The Parrish Art Museum will celebrate Anne Porter’s life and her contributions to the arts and letters of the East End on Saturday at 3 p.m.
Ms. Porter, a poet who was a National Book Award finalist, was married to Fairfield Porter, an artist with whom she raised a family on South Main Street in Southampton. She died in October, just shy of her 100th birthday.
Andrea Grover, a curator of special programs at the Parrish, said last week that the museum had begun plans to honor Ms. Porter last spring. “She was reluctant to be celebrated. It took a lot of asking. What convinced her was that it would be a tribute to her and Fairfield, and not just her alone.”
On Saturday, artists, writers, family, and friends will read her poetry. The 1953 Rudy Burchardt film “A Day in the Life of a Cleaning Woman,” which stars Anne and Fairfield Porter and Larry Rivers, will be screened along with a segment of a video interview between Alicia Longwell and Ms. Porter that Ms. Grover recorded last June.
Although an hour and a half of footage was shot, Ms. Grover is condensing it down to 15 minutes for the event. The full interview will be available in the future as part of the museum’s East End Stories Web site. “At 99 years old, her wit still really comes through.” She speaks about her childhood, siblings, life with her husband in Greenwich Village in the Great Depression, and the writers who influenced her, among other things.
Those whose lives she touched have been giving the Parrish an overwhelming response “from across the region and all over the country,” Ms. Grover said. “She had close friends and ties on the Shinnecock Reservation, the West Coast, and through her church. Everyone has been calling to share a fond memory of Anne. They all want to celebrate her life, hear her poetry, and stand up and say what she meant to them.”
In “A Day in the Life of a Cleaning Woman,” Ms. Porter plays a cleaning lady who drinks almond essence and takes a nap under a tree. “There’s a surrealistic quality to it. She has a magic duster and the dishes put themselves away. The humor in it is that Anne was not at all a housekeeper,” Ms. Grover said.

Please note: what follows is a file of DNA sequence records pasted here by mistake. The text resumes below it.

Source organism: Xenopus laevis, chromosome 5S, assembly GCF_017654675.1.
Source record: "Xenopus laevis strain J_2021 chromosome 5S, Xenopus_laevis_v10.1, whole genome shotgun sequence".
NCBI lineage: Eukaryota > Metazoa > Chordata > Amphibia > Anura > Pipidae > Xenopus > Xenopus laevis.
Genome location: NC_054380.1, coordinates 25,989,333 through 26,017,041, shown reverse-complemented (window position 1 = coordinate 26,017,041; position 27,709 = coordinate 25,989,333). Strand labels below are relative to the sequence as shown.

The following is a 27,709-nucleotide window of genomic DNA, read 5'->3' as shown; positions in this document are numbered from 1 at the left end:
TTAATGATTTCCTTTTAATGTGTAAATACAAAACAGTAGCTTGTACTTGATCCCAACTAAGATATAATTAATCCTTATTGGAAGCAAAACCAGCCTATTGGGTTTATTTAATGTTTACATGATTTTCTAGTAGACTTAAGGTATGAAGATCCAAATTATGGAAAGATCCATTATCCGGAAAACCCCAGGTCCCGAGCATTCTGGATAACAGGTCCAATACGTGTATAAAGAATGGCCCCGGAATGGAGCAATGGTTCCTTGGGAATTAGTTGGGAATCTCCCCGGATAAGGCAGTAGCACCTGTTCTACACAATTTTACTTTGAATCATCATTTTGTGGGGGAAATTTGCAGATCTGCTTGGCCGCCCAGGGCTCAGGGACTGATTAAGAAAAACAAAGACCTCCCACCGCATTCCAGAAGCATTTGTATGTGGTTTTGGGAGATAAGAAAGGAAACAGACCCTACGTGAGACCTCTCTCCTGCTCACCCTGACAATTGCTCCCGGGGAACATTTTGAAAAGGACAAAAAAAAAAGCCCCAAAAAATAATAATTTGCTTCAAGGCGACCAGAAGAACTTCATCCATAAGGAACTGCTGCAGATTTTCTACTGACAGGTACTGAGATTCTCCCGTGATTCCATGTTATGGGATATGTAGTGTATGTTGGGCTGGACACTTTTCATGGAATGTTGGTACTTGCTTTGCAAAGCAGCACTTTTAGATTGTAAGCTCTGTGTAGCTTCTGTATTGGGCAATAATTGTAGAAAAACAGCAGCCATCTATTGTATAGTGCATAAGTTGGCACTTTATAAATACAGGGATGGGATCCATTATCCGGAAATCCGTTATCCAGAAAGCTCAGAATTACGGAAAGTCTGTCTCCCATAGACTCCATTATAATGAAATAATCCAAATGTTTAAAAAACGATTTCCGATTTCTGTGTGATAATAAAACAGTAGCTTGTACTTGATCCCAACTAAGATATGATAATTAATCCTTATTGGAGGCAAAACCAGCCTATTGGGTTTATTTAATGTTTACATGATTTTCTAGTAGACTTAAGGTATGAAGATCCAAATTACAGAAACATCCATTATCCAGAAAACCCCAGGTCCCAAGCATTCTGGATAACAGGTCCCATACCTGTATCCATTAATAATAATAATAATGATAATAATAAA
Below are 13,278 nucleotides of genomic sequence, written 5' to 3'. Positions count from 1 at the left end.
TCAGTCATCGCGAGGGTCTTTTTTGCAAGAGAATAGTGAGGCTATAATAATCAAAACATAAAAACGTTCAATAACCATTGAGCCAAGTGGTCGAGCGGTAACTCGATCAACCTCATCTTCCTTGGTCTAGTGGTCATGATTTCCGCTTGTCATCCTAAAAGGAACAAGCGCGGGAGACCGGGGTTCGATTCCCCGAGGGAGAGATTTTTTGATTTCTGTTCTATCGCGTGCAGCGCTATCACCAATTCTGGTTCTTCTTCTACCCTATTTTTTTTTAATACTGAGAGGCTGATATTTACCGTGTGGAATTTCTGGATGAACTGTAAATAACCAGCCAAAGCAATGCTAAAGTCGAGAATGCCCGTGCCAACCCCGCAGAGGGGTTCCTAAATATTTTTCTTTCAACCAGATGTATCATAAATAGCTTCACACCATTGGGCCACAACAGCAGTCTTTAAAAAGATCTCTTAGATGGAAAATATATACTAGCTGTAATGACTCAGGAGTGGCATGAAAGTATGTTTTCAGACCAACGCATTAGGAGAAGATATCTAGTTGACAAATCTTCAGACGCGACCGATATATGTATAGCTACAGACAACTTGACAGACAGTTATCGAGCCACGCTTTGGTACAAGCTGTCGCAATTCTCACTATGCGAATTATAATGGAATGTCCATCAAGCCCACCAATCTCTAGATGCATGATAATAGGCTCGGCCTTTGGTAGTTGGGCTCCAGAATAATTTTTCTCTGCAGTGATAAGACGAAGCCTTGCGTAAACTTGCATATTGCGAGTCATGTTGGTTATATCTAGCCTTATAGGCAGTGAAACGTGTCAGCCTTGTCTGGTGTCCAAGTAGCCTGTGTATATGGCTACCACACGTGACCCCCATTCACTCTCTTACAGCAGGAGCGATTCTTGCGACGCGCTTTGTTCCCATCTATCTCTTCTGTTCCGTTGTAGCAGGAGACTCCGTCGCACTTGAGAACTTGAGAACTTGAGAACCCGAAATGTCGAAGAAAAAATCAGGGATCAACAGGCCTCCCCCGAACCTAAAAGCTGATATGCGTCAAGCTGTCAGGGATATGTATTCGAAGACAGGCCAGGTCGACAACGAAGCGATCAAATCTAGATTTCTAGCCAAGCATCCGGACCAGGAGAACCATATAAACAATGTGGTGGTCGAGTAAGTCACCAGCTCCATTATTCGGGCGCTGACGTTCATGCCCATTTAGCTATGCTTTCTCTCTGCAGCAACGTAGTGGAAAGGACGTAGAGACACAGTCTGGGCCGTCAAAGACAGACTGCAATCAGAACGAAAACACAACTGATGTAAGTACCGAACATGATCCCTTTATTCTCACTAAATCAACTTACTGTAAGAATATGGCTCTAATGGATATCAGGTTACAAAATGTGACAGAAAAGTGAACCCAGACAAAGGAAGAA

Although Ms. Porter wrote poetry her entire life, her recognition did not come until later in life. A friend essentially tricked her into gathering up her poetry as a birthday present to him and took her work to a publisher without telling her. It was likely the only way a publisher would have ever seen her work, since she was known to be so modest. That collection became “An Altogether Different Language,” which was a National Book Award finalist.
The Porters, who settled in Southampton in 1949, were instrumental in attracting artists and poets to Southampton in the 1950s and 1960s the way Lee Krasner and Jackson Pollock brought artists to East Hampton. Among the readers at the tribute will be Ms. Porter’s children Laurence Porter and Liz Porter, her granddaughter Sarah Porter, and Paton Miller, a painter. The poets reading include Susan Baran, Marc Cohen, Lily Middleman, Ron Padgett, David Shapiro, and Mark Statman.
According to Ms. Grover, having an event devoted to Ms. Porter and her poetry “makes perfect sense for us. East End Stories is now a catalog of artists and writers, composers, dancers, and poets who have come out here and stayed or came for a shorter period but had influence. Poets like Anne or Frank O’Hara or Kenneth Koch are part of the larger narrative of East End artists.”
As the Parrish plans its move to a new home in Water Mill with space for permanent collection displays, temporary exhibitions, and other programming, it will take an interdisciplinary approach to all of the creative endeavors that have occurred and continue to happen here.
The event is free with museum admission and will include a reception.